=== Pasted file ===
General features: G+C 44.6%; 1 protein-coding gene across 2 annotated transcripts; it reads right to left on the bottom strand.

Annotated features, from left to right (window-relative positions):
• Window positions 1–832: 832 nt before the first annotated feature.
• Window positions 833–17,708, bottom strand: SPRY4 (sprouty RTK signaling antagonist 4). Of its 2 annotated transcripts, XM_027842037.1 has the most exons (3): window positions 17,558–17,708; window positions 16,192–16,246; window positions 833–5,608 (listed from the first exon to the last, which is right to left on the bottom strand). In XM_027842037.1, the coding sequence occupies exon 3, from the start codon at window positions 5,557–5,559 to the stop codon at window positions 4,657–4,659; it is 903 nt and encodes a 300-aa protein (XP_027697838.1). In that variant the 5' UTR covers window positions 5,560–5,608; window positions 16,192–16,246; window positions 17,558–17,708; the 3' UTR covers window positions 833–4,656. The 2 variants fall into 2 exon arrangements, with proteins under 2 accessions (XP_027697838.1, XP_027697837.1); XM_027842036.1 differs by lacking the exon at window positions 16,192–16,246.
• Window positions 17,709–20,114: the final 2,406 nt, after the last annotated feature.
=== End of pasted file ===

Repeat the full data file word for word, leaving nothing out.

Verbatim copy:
General features: G+C 44.6%; 1 protein-coding gene across 2 annotated transcripts; it reads right to left on the bottom strand.

Annotated features, from left to right (window-relative positions):
• Window positions 1–832: 832 nt before the first annotated feature.
• Window positions 833–17,708, bottom strand: SPRY4 (sprouty RTK signaling antagonist 4). Of its 2 annotated transcripts, XM_027842037.1 has the most exons (3): window positions 17,558–17,708; window positions 16,192–16,246; window positions 833–5,608 (listed from the first exon to the last, which is right to left on the bottom strand). In XM_027842037.1, the coding sequence occupies exon 3, from the start codon at window positions 5,557–5,559 to the stop codon at window positions 4,657–4,659; it is 903 nt and encodes a 300-aa protein (XP_027697838.1). In that variant the 5' UTR covers window positions 5,560–5,608; window positions 16,192–16,246; window positions 17,558–17,708; the 3' UTR covers window positions 833–4,656. The 2 variants fall into 2 exon arrangements, with proteins under 2 accessions (XP_027697838.1, XP_027697837.1); XM_027842036.1 differs by lacking the exon at window positions 16,192–16,246.
• Window positions 17,709–20,114: the final 2,406 nt, after the last annotated feature.